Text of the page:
Posts Tagged ‘Willem de Sitter’

With the announcement earlier in the week of what appears to be direct evidence for cosmic inflation, I ended up getting involved in a discussion on one of John Gribbin‘s FaceBook posts with a gentleman who said “the Big Bang theory will be discredited in the next few years” (or words to that effect), and that the “Steady State theory” was the correct cosmological model.

I was a little surprised that there were even (presumably intelligent and informed) people who still felt that the steady state theory had any credence left. So, rather than answer this gentleman in private, I thought I would do a brief series of blogs on why we think that the big bang theory provides a more correct model of the Universe than the steady state theory.

I should remind readers (all two of you!), a theory is never complete. It is always a work in progress, and this is as true of the big bang theory as of any other theory. As Karl Popper said, it does not matter how many times a theory is confirmed, one robust refutation of that theory and it needs to be revised and/or abandoned. Cosmologists have been trying to test predictions of the big bang theory since Lemaître first proposed it in the 1920s, and they will continue to do so for the foreseeable future.

The expanding Universe

The expansion of the Universe was observationally discovered by Edwin Hubble and his observing assistant Milton Humason in 1929. What Hubble and Humason found was that more distant galaxies appeared to be moving away faster than nearer galaxies. The recession velocity was determined by the Doppler shift in the spectral lines of the galaxies and was a pretty robust result. The distances were a little less robust, as there was no reliable way to determine the distances to the galaxies Hubble included in his study. However, since then we have been able to use the reliable method of Cepheid variables to determine the distances to a large number of galaxies. For example, the Hubble Space Telescope (named, of course, after Edwin Hubble) was able to observe Cepheid variable stars out to large distances in the 1990s. This was a Hubble Key Project. The relationship between the distance of a galaxy and how quickly it is moving away from us, the so-called Hubble law, is now well established.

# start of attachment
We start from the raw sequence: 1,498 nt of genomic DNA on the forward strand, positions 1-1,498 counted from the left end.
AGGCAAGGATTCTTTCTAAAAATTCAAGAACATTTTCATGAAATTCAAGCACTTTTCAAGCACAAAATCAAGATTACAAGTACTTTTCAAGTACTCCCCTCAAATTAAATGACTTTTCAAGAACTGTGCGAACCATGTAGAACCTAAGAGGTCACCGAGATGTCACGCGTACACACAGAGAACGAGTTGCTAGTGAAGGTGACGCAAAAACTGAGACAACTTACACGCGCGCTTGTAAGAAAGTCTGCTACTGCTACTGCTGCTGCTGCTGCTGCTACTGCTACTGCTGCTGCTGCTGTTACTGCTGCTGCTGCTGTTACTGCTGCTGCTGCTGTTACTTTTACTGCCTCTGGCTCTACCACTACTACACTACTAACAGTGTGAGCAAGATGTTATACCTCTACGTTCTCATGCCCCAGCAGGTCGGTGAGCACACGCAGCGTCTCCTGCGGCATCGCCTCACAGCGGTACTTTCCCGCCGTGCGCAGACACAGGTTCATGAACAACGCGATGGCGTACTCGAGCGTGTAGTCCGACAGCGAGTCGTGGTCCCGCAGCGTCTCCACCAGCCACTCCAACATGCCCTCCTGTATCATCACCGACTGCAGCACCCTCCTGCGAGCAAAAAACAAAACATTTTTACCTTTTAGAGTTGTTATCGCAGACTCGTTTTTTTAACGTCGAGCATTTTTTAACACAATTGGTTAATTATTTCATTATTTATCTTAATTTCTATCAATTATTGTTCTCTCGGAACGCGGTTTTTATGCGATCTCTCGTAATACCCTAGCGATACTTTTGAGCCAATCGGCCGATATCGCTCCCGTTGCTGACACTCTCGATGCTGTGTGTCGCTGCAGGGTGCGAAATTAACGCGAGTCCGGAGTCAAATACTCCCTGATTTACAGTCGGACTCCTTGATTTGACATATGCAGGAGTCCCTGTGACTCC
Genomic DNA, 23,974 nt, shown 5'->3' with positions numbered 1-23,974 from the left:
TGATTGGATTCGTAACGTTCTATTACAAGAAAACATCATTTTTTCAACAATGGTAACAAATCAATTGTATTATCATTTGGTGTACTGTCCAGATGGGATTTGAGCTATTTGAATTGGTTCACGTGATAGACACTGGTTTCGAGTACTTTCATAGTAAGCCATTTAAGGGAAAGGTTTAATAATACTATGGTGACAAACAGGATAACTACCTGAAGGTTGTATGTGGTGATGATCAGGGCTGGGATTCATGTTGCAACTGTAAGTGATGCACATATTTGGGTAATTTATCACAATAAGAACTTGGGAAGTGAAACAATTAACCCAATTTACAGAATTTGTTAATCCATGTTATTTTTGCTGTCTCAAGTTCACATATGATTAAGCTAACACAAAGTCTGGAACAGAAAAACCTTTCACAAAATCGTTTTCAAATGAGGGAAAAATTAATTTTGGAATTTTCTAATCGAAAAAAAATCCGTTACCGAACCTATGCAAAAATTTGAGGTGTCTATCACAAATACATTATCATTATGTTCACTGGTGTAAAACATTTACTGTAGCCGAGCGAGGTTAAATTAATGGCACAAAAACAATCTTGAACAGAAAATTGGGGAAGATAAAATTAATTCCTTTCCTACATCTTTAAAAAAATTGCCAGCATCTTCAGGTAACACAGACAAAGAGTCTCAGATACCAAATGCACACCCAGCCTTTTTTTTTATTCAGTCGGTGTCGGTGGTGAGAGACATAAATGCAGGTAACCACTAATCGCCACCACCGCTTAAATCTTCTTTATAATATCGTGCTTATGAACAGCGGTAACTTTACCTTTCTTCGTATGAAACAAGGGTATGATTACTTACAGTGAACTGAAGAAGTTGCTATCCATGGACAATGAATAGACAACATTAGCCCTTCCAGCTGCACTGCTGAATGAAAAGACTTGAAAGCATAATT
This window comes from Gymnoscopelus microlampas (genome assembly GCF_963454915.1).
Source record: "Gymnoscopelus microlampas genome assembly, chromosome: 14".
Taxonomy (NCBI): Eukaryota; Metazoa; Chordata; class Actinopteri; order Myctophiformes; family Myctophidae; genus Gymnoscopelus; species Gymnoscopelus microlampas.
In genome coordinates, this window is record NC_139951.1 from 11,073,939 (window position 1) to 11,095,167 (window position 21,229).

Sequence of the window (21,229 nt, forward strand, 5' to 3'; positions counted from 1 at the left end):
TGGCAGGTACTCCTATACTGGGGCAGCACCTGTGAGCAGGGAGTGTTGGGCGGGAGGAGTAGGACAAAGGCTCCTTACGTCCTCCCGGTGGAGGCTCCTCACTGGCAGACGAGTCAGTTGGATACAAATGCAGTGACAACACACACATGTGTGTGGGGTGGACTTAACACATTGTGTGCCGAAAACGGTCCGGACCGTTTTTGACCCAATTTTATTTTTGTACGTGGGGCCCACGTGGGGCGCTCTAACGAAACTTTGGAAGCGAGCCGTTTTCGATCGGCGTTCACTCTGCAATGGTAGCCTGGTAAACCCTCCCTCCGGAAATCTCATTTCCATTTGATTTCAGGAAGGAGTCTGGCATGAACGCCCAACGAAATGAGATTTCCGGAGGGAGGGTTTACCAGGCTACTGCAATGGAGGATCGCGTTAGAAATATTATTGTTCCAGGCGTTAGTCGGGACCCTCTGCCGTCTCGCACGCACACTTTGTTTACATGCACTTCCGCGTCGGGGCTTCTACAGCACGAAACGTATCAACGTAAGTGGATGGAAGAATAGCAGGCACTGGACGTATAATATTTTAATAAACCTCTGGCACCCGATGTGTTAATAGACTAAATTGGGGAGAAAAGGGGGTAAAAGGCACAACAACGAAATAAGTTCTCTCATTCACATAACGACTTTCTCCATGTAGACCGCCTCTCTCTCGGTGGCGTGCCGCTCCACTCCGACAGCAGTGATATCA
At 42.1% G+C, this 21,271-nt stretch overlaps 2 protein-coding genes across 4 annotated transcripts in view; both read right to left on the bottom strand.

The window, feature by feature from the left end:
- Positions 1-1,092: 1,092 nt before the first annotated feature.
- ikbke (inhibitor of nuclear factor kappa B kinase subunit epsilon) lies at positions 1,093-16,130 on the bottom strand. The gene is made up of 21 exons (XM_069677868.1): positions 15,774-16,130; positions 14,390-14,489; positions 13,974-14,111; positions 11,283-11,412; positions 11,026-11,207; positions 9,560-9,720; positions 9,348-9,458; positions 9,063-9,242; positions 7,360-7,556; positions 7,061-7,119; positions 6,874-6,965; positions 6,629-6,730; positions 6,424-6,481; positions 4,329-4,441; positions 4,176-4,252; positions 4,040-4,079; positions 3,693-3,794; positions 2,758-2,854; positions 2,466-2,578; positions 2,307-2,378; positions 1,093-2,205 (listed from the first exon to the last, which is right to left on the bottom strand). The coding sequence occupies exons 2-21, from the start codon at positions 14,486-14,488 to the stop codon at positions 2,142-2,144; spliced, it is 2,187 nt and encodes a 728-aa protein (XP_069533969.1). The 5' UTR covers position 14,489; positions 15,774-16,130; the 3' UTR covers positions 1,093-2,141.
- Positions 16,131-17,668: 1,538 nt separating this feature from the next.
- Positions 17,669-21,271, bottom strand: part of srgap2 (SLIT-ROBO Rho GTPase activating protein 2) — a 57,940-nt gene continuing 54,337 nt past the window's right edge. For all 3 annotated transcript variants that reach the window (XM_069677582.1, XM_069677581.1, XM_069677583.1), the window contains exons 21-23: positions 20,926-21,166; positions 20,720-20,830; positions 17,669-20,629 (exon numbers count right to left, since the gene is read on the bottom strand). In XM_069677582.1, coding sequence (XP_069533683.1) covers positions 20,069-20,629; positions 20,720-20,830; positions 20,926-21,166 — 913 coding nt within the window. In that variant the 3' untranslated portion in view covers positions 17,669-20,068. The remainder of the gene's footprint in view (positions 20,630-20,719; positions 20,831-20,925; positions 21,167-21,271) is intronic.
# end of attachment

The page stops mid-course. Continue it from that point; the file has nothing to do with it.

Edwin Hubble (left) and Milton Humason, who discovered the expansion of the Universe.

Edwin Hubble (left) and Milton Humason, who discovered the expansion of the Universe.

In the 1910s Vesto Slipher, working at the Lowell Observatory in Flagstaff Arizona had found that from a sample of 25 “spiral nebulae” (as they were then known), 22 appeared to be moving away from us with 3 moving towards us, based on the Doppler shift in their spectral lines. Slipher noted that there was something strange about this, but never made the connection to an expanding Universe.

The diagram of distance (x-axis) versus recession velocity (y-axis) from Hubble's original 1929 paper from the Proceedings of the National Academy of Sciences

The diagram of distance (x-axis) versus recession velocity (y-axis) from Hubble’s original 1929 paper from the Proceedings of the National Academy of Sciences

Although Hubble himself never actually said it, the most natural interpretation of the Hubble law is that the Universe is expanding. It is not that the galaxies are rushing through space, but rather that space itself is expanding. A galaxy which is twice as far away as a given galaxy will move away twice as quickly if space is uniformly expanding. Naturally, if space is getting bigger then it would have been smaller in the past – so Hubble’s discovery lent natural support to the emerging idea of a Universe which started out small and is getting bigger.